Arman Gharibyan, a human rights activist and the founder of the Human Rights Power, a local NGO, has noticed that hate speech on social media is now targeting different groups.

 “In general, I can say that the groups that were targeted before this state of emergency are not as targeted these days. In the past, it had mainly been religious and sexual minorities, often women and human rights defenders,” Gharibyan says.

He points out that as more people are stuck at home, they have started to use social media as an outlet for pent up aggression. Instead of just consuming fake news and disinformation, they are now also creating it.  

Psychologist Zhenya Vardanyan notes that some of the hate speech and disinformation is driven by a sense of panic in the general public.  "Under conditions of high anxiety and fear, sometimes a person tends to present information in an exaggerated, unrealistic way,» she says.

“People's lifestyle and schedules have changed, and various restrictions lead to information stress. This happens when a person is not able to solve the problem, to make decisions for himself.”



One of the first victims was the woman who has been blamed for initiating the widespread of the coronavirus in Armenia. Known locally as the Etchmiadzin case, she quickly became a stimulus for the spread of hate speech. Her photograph was widely spread and trolls (as well as politicians) started to target her.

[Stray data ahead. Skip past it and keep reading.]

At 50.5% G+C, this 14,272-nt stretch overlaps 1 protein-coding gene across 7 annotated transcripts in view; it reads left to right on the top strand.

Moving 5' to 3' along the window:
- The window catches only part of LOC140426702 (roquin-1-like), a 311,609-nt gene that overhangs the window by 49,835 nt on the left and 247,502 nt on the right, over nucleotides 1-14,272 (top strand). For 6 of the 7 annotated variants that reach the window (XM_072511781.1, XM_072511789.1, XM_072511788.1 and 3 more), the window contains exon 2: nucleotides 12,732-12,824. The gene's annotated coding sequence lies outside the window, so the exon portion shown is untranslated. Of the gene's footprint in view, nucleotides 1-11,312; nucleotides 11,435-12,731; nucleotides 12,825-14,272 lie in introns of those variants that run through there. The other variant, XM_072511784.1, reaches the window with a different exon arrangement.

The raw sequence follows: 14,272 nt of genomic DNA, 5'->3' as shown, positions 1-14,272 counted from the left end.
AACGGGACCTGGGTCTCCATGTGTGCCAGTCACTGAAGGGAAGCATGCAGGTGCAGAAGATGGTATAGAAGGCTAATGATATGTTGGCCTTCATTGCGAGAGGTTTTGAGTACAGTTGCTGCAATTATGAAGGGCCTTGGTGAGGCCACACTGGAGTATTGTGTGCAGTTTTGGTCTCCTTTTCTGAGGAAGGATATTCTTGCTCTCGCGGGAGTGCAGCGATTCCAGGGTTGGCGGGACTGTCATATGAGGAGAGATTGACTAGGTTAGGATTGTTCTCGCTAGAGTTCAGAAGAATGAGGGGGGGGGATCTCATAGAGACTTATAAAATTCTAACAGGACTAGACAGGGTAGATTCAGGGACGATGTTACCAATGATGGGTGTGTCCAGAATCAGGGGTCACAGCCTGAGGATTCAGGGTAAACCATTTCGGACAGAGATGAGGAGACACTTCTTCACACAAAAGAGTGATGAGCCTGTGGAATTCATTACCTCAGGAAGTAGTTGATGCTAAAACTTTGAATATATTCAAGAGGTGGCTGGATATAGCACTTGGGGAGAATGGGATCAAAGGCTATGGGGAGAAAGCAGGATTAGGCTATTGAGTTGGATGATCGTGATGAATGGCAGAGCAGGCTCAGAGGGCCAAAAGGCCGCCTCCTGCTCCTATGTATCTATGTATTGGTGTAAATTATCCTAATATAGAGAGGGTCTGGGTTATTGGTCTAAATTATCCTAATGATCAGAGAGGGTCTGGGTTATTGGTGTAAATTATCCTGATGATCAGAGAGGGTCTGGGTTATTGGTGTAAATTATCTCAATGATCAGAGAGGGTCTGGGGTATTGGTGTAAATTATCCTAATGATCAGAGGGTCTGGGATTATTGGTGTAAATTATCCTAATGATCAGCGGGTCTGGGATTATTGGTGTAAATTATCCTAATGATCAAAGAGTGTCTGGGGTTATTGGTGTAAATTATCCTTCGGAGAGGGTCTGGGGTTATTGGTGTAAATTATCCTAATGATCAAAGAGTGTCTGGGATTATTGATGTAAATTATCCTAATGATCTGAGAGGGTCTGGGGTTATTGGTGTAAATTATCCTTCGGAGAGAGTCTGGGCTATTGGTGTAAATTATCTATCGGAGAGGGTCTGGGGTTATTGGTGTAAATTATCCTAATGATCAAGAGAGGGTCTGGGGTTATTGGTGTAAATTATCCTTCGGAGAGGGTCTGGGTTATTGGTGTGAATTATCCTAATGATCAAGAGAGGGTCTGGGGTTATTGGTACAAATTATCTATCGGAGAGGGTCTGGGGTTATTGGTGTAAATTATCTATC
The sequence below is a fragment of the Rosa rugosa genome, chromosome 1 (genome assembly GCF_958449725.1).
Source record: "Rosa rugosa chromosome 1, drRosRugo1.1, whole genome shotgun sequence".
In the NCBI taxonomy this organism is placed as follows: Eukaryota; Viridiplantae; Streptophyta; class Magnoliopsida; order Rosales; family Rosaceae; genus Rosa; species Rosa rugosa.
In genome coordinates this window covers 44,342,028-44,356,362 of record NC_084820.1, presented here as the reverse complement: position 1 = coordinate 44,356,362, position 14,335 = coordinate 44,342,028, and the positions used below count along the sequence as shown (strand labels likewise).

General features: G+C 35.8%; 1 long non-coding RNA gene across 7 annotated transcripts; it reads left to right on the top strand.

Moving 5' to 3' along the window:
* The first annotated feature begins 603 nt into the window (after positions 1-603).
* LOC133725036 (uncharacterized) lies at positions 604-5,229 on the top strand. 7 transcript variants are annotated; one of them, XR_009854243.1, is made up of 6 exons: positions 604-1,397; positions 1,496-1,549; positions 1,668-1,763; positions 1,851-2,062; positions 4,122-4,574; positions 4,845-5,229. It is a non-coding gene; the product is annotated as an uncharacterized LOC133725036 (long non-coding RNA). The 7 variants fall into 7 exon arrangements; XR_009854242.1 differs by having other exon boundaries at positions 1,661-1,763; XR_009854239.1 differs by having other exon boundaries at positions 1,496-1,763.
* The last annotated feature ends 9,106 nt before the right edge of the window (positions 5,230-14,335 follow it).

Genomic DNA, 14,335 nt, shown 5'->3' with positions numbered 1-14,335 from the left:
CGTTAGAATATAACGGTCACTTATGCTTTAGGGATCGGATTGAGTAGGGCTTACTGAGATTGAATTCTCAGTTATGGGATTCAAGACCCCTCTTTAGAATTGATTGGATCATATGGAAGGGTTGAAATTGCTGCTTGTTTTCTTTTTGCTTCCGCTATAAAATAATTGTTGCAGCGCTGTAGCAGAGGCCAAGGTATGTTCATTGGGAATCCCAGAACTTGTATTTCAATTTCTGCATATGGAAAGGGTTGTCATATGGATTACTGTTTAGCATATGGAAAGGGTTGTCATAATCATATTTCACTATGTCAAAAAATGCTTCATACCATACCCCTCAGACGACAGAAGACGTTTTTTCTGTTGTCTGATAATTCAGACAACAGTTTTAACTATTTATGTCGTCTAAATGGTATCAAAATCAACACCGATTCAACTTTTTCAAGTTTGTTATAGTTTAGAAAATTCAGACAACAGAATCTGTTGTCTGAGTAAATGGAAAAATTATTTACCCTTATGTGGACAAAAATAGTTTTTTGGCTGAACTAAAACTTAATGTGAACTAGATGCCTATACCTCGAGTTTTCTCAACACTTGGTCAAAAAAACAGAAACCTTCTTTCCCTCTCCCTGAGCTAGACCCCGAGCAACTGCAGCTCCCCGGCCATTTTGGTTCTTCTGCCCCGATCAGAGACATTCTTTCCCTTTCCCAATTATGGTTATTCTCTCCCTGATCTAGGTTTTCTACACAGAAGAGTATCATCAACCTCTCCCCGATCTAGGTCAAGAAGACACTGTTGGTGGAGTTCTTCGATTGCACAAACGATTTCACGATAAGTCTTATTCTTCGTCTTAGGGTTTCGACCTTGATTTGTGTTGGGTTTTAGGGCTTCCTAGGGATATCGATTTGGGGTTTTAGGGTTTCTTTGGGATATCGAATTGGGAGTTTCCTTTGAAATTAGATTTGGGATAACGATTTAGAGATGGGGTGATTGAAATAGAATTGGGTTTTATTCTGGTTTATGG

The Human Rights Defender and many human rights organizations decried the attacks.

Karine Davtyan, director of the Women's Rights House, a local NGO, says the government played a role in spreading hate speech against the woman

"Officials were constantly spreading information about the woman's illness and the spread of the virus, which always contained certain personal information. I think some politicians could have taken into consideration the skepticism of members of our society about the disease and predicted such behavior,” she says.